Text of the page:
Via Francigena

Italy - Apennines and Northern Tuscany

The fragrance of alfalfa is intense in early summer as you travel over the hills beyond Fidenza, approaching the long climb of the Cisa pass. On the ridge there is always a strong breeze. From here you have a view across the plain behind you. The climb lasts at least three days, a sign that the slopes are gentle and gradual. There is plenty of time to contemplate the charm of the wild garlic flowers under the beech trees, before the long descent in the green Lunigiana, to the coast and the sea.

The Middle Ages live on along the mule tracks of the upper Val di Magra, where you find villages of stone, set among vineyards and olive groves. In the towns of Pontremoli, Filattiera, Filleto and Sarzana carved sandstone portals bring you into the historic centres. The mountains are now behind you and the sea air brings new fragrances. At Luni we discover traces of ancient Rome. Among its ruins, in that fertile and cultivated plain, imagine a harbour full of ships, where pilgrims, before the eleventh century, embarked directly to the coast of France and on to the distant Pyrenees, in the footsteps of St. James. Between Tuscany and Liguria, between Aulla and the coast, there are other tracks leading off from the Via Francigena to distant lands.

The Ligurian Sea shines along the beaches of Versilia as you walk through the vineyards on paths wrapping along the hillside at the foot of the Apuan Alps, between the towns of Carrara, Massa, Pietrasanta and Camaiore. Spend an evening in the square of Pontremoli, among the artists, discovering alleyways and workshops of stonemasons. Discover the shady woods in Valfreddana, the last offshoot of the Apuan Alps. Following the path in the plain of Serchio, the walls of Lucca with its distinctive towers come into view. Allow yourself a rest, your journey is still long, where new landscapes and encounters await you. Look at the maze on the porch of the Cathedral of San Martino: it reflects your itinerary, your wanderings, your thoughts through the hours of your journey.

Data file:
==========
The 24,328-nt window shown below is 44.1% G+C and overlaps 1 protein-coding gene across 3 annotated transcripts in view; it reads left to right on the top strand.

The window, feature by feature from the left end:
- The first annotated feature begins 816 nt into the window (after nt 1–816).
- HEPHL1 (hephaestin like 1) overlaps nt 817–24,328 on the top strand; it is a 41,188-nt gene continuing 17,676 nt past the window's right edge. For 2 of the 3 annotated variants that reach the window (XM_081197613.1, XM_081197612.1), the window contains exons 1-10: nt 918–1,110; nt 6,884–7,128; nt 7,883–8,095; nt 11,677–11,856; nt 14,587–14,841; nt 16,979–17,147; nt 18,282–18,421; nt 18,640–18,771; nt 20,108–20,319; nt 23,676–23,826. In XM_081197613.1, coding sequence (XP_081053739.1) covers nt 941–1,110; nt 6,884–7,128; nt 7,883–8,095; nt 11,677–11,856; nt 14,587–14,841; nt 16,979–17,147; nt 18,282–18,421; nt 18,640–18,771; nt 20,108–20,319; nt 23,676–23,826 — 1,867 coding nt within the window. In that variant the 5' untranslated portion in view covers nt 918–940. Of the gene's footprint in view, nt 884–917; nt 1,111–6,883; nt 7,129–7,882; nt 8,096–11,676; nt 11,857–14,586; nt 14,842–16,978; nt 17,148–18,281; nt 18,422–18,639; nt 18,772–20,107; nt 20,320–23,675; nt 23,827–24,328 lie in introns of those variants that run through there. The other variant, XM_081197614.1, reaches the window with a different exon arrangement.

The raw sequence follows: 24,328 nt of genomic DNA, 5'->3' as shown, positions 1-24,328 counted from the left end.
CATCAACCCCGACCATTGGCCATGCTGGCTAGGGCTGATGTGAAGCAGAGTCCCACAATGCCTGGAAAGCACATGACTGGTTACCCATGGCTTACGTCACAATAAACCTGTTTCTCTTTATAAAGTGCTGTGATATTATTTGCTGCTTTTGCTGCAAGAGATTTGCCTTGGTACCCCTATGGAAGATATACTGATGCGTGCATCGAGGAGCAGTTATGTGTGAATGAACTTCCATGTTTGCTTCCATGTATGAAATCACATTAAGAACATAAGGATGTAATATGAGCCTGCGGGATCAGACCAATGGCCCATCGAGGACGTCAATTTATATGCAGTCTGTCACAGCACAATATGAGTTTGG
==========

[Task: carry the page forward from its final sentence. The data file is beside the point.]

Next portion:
Next is a path that was feared around the year one thousand. The plain of Serchio, the forests of Cerbaie, the treacherous marshes of Porcari and Fucecchio, today reclaimed wetlands – the Aqua nigra mentioned by Archbishop Sigeric – the Arno pass. First you see a solid masonry bridge, and then, the spire of San Miniato tower appears in the distance. Beyond extends the rolling landscape of ​​the Tuscan hills.

Italy - Apennines and Northern Tuscany